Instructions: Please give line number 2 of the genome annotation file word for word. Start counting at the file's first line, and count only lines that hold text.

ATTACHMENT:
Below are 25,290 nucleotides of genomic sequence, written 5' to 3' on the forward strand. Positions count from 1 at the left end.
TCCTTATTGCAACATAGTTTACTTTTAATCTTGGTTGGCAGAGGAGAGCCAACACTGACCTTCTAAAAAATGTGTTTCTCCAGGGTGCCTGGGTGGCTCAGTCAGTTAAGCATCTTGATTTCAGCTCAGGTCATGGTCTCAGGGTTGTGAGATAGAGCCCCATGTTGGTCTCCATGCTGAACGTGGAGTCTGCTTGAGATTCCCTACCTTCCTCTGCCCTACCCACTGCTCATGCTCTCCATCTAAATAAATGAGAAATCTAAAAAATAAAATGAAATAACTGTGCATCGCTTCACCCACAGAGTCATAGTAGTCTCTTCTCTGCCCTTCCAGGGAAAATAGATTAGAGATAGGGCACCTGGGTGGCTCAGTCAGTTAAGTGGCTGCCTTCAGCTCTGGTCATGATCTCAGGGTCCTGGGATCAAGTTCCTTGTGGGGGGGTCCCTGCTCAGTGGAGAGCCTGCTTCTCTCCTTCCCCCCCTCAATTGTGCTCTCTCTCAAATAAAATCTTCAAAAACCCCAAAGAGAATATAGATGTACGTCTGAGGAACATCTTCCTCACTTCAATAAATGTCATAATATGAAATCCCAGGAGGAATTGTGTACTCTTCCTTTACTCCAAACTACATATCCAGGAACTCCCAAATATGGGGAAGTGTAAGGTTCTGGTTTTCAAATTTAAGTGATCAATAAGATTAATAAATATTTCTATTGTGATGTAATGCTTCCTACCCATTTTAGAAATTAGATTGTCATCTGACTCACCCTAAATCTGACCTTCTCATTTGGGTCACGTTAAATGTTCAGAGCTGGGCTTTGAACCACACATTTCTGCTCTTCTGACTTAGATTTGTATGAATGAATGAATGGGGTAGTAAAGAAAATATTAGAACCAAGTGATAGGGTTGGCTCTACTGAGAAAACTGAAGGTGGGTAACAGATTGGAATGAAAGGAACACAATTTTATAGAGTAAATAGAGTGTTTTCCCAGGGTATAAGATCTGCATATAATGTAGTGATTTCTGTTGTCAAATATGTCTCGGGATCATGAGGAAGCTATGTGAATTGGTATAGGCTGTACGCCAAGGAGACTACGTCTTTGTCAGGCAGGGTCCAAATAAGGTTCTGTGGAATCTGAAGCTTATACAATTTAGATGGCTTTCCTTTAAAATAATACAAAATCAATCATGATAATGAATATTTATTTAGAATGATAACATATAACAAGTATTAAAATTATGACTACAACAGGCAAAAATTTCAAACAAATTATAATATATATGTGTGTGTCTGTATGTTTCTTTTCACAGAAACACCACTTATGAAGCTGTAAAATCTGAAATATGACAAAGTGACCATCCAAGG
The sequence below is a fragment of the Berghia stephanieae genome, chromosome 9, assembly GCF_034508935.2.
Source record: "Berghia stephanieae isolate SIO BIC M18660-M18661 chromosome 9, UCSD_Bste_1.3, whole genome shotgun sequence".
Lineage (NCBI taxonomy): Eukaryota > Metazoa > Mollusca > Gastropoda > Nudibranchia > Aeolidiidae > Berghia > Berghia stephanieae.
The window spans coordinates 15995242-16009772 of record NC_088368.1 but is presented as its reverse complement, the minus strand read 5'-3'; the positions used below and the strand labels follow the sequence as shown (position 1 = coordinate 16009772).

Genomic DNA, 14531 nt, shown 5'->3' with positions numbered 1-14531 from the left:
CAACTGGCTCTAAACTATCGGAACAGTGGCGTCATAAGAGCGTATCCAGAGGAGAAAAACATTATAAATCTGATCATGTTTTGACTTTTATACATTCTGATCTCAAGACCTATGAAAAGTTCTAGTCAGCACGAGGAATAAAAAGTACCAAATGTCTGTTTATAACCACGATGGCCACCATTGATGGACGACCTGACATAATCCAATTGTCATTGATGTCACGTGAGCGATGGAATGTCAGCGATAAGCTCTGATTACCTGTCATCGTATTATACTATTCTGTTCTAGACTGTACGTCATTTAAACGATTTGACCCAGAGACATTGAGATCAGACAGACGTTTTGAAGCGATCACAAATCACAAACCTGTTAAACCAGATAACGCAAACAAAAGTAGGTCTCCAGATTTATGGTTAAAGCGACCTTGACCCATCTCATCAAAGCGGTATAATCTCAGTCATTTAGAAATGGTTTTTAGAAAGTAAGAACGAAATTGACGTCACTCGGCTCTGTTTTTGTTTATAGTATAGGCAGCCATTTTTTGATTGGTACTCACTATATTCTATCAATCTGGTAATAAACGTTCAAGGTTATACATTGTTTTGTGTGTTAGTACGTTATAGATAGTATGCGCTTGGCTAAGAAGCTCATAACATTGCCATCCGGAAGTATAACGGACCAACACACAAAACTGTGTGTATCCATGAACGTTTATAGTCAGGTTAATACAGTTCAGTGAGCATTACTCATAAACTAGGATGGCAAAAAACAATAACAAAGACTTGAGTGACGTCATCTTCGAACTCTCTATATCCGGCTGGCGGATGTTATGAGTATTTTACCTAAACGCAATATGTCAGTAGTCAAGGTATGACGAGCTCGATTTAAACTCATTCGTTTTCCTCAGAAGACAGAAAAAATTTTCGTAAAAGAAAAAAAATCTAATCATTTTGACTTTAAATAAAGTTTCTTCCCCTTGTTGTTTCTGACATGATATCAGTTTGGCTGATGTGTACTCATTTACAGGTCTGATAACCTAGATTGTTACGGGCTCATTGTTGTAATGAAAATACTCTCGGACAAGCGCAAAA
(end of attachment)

TCCTTATTGCAACATAGTTTACTTTTAATCTTGGTTGGCAGAGGAGAGCCAACACTGACCTTCTAAAAAATGTGTTTCTCCAGGGTGCCTGGGTGGCTCAGTCAGTTAAGCATCTTGATTTCAGCTCAGGTCATGGTCTCAGGGTTGTGAGATAGAGCCCCATGTTGGTCTCCATGCTGAACGTGGAGTCTGCTTGAGATTCCCTACCTTCCTCTGCCCTACCCACTGCTCATGCTCTCCATCTAAATAAATGAGAAATCTAAAAAATAAAATGAAATAACTGTGCATCGCTTCACCCACAGAGTCATAGTAGTCTCTTCTCTGCCCTTCCAGGGAAAATAGATTAGAGATAGGGCACCTGGGTGGCTCAGTCAGTTAAGTGGCTGCCTTCAGCTCTGGTCATGATCTCAGGGTCCTGGGATCAAGTTCCTTGTGGGGGGGTCCCTGCTCAGTGGAGAGCCTGCTTCTCTCCTTCCCCCCCTCAATTGTGCTCTCTCTCAAATAAAATCTTCAAAAACCCCAAAGAGAATATAGATGTACGTCTGAGGAACATCTTCCTCACTTCAATAAATGTCATAATATGAAATCCCAGGAGGAATTGTGTACTCTTCCTTTACTCCAAACTACATATCCAGGAACTCCCAAATATGGGGAAGTGTAAGGTTCTGGTTTTCAAATTTAAGTGATCAATAAGATTAATAAATATTTCTATTGTGATGTAATGCTTCCTACCCATTTTAGAAATTAGATTGTCATCTGACTCACCCTAAATCTGACCTTCTCATTTGGGTCACGTTAAATGTTCAGAGCTGGGCTTTGAACCACACATTTCTGCTCTTCTGACTTAGATTTGTATGAATGAATGAATGGGGTAGTAAAGAAAATATTAGAACCAAGTGATAGGGTTGGCTCTACTGAGAAAACTGAAGGTGGGTAACAGATTGGAATGAAAGGAACACAATTTTATAGAGTAAATAGAGTGTTTTCCCAGGGTATAAGATCTGCATATAATGTAGTGATTTCTGTTGTCAAATATGTCTCGGGATCATGAGGAAGCTATGTGAATTGGTATAGGCTGTACGCCAAGGAGACTACGTCTTTGTCAGGCAGGGTCCAAATAAGGTTCTGTGGAATCTGAAGCTTATACAATTTAGATGGCTTTCCTTTAAAATAATACAAAATCAATCATGATAATGAATATTTATTTAGAATGATAACATATAACAAGTATTAAAATTATGACTACAACAGGCAAAAATTTCAAACAAATTATAATATATATGTGTGTGTCTGTATGTTTCTTTTCACAGAAACACCACTTATGAAGCTGTAAAATCTGAAATATGACAAAGTGACCATCCAAGG